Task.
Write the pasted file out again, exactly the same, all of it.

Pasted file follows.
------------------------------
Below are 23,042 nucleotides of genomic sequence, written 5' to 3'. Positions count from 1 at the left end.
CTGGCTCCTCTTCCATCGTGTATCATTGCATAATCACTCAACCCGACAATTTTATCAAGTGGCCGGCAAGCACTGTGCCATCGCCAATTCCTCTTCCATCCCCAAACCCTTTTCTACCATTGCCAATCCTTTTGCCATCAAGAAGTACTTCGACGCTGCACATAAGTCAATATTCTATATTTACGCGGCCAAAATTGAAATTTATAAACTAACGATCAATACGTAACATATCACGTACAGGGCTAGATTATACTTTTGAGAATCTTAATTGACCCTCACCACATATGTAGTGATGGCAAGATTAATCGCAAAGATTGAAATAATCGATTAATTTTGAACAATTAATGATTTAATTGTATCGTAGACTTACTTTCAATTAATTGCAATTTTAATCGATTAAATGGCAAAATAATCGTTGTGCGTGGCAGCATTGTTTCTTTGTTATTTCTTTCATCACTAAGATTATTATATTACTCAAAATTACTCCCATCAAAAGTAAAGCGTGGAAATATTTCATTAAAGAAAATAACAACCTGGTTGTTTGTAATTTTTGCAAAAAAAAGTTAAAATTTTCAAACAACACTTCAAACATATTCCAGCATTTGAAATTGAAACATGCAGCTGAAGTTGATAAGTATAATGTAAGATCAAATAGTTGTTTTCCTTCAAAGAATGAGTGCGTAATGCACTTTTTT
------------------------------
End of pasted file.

Below are 23,042 nucleotides of genomic sequence, written 5' to 3'. Positions count from 1 at the left end.
CTGGCTCCTCTTCCATCGTGTATCATTGCATAATCACTCAACCCGACAATTTTATCAAGTGGCCGGCAAGCACTGTGCCATCGCCAATTCCTCTTCCATCCCCAAACCCTTTTCTACCATTGCCAATCCTTTTGCCATCAAGAAGTACTTCGACGCTGCACATAAGTCAATATTCTATATTTACGCGGCCAAAATTGAAATTTATAAACTAACGATCAATACGTAACATATCACGTACAGGGCTAGATTATACTTTTGAGAATCTTAATTGACCCTCACCACATATGTAGTGATGGCAAGATTAATCGCAAAGATTGAAATAATCGATTAATTTTGAACAATTAATGATTTAATTGTATCGTAGACTTACTTTCAATTAATTGCAATTTTAATCGATTAAATGGCAAAATAATCGTTGTGCGTGGCAGCATTGTTTCTTTGTTATTTCTTTCATCACTAAGATTATTATATTACTCAAAATTACTCCCATCAAAAGTAAAGCGTGGAAATATTTCATTAAAGAAAATAACAACCTGGTTGTTTGTAATTTTTGCAAAAAAAAGTTAAAATTTTCAAACAACACTTCAAACATATTCCAGCATTTGAAATTGAAACATGCAGCTGAAGTTGATAAGTATAATGTAAGATCAAATAGTTGTTTTCCTTCAAAGAATGAGTGCGTAATGCACTTTTTT